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Rose Divider Bar

This fine farmer and most worthy citizen of Cass county, who located here in the early days and became a producing force among the people of Bear Grove township, was born on May 19, 1840, in Peoria county, Ill., and died on his farm in this county on March 21, 1905. He was a son of Joseph and Mary (Hann) Warne, natives of New Jersey, who moved to Illinois in 1840, a few weeks prior to the birth of their son, William H. It was in Peoria county they located and they were pioneers there. After twenty years of useful life there, in all of which she faithfully bore her part of the burden of clearing up the land and making a productive farm of it, the mother died on the place in 1860. After her death the father returned East, and a few years later died in Maryland. Their family numbered three sons and three daughters, all of whom are now deceased.

William H. Warne was reared in his native county and obtained his education in the country schools of the frontier in the days when they were primitive in equipment and method, but still, were the best that were available to the children of the hardy pioneers. In August, 1862, he enlisted in Company I, Seventy-seventh Illinois Infantry, and was soon at the front taking part in the battles of Champion Hill, Black River Bridge, and all the engagements leading up to the siege of Vicksburg, where he was wounded in the hip on May 22, 1863. He was then in the hospital for some time and was discharged from the service on account of his disability in October, of the the same year. He returned to Illinois and there kept a boot and shoe store for two years. At the end of that period he turned his attention to farming, in which he was engaged in his native State until 1872. That year saw him a resident of Cass county and settled on the farm on which he passed the remainder of his days and died. The land was all wild when he bought it, but he lived to clear it and reduce it to systematic productiveness and a proper rotation of crops. He also improved it with the good buildings it contains and added all the other structures and appliances.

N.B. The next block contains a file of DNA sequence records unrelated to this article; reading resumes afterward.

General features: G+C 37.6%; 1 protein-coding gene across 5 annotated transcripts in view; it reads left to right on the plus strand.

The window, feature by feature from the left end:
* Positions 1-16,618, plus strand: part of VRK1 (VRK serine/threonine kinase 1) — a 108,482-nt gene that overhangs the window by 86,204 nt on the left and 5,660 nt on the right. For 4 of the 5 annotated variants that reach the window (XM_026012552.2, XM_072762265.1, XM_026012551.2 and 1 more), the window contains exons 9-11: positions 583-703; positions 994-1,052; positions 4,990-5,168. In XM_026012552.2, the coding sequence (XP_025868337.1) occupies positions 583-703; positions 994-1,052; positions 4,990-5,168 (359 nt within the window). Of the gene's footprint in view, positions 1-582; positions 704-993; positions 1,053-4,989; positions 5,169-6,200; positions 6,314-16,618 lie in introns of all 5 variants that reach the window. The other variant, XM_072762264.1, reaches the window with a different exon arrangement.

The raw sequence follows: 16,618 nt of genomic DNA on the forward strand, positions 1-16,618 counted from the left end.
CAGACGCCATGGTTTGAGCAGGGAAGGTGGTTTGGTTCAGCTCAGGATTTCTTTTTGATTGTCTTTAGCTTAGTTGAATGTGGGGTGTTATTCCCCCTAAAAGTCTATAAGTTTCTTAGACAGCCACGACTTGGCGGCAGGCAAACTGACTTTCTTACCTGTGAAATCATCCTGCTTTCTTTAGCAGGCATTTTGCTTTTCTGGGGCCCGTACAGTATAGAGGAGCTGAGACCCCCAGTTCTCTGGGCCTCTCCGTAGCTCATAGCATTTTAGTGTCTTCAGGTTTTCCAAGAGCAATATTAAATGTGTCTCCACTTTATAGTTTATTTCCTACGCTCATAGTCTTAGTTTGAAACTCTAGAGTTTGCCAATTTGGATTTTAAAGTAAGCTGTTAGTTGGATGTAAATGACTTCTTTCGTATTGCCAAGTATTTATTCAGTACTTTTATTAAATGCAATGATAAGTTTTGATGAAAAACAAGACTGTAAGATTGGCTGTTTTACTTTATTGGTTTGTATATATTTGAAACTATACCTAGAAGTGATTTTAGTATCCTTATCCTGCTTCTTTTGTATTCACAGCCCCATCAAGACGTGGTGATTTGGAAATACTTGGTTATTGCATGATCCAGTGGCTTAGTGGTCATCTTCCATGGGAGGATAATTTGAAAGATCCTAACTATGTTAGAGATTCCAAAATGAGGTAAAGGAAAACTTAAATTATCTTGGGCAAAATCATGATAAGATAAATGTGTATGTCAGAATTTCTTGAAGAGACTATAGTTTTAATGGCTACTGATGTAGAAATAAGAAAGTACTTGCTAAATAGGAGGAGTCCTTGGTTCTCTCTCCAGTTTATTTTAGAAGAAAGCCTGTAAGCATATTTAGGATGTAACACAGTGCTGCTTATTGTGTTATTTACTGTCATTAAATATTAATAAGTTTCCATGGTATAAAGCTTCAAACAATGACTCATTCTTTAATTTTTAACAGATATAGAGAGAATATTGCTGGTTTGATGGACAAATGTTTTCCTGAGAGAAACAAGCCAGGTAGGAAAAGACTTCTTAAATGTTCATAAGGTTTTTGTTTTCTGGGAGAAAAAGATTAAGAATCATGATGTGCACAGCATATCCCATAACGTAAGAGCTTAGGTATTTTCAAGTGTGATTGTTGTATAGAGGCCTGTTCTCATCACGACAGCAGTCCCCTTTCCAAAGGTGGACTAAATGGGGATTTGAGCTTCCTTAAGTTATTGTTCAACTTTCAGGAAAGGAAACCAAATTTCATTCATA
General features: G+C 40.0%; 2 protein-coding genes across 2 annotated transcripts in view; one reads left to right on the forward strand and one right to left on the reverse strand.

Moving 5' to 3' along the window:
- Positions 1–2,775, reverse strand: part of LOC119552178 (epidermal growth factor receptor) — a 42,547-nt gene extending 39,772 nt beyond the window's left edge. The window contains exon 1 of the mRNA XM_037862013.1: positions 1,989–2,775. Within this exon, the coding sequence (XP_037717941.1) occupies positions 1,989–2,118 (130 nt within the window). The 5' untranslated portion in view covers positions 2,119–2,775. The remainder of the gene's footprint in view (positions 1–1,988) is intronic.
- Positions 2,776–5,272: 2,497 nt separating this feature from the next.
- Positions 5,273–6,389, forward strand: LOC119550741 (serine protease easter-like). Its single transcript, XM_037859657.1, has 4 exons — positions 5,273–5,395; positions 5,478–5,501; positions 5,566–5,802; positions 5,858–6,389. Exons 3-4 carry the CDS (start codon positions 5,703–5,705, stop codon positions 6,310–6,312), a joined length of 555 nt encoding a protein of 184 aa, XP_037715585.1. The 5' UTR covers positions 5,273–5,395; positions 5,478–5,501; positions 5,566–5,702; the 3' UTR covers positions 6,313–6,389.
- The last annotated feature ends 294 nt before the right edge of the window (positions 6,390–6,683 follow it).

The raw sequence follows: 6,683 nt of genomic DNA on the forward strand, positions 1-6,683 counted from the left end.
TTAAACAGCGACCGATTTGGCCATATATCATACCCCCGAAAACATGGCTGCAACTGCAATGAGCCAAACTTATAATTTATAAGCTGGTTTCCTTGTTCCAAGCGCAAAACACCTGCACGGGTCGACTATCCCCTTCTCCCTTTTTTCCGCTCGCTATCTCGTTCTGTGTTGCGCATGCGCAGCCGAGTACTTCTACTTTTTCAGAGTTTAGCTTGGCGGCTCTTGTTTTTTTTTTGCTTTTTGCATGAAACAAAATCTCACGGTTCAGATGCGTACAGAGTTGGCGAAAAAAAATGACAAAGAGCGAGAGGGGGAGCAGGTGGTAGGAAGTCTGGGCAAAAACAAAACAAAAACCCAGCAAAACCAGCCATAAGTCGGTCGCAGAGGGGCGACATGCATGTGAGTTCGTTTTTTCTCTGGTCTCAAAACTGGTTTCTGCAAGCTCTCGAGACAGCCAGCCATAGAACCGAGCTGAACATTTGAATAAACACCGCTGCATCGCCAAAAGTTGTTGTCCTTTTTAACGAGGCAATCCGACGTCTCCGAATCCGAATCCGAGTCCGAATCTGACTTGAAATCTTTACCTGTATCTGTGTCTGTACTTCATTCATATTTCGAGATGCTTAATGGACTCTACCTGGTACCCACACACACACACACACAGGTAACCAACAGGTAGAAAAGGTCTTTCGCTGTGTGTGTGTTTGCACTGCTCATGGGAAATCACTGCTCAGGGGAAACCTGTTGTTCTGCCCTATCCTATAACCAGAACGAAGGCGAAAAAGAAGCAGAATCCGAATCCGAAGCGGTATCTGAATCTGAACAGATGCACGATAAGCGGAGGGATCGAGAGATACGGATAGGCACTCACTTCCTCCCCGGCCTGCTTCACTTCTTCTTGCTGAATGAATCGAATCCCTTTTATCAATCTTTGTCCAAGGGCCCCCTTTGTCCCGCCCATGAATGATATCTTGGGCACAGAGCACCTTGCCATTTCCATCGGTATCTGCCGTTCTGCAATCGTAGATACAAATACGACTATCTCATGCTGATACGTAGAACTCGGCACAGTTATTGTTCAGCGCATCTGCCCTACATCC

On October 1, 1863, William H. Warne was married in Illinois to Olivia Cutter, a native of Boston, born on April 19, 1843. She died on May 19, 1895. They were the parents of four children: Luella, the wife of E. B. Andrews, of Oregon City, Ore.; Charles C., of Bear Grove township, this county; and William J. and Laura L., both of whom are living with their sister in Oregon. The father was a Republican in political alliance, but he was never an active partisan or office seeker. He belonged to the Grand Army of the Republic, and was a member of the Congregational Church for fifty years, being a deacon in his congregation twenty years.

Charles C. Warne, the elder son of William H. Warne, and the one who is now farming a portion of the old homestead, was born in Illinois on December 23, 1869, and came with his parents when he was but three years of age to this county, where he grew to manhood and obtained his education. He has been busily occupied in farming ever since he left school, and has won a substantial success at the business. On June 23, 1895, he was united in marriage with Edna Webster, who was born in this county and is a daughter of George A. and Rachel Webster, who settled in this county in 1873. Two sons have been born to Mr. and Mrs. Charles Warne, Forest I. and Raymond E. Mr. Warne has served as a justice of the peace, although he has no special desire for public life or the responsibilities of official station.

From "Compendium and History of Cass County, Iowa." Chicago: Henry and Taylor & Co., 1906, pp. 535-537.

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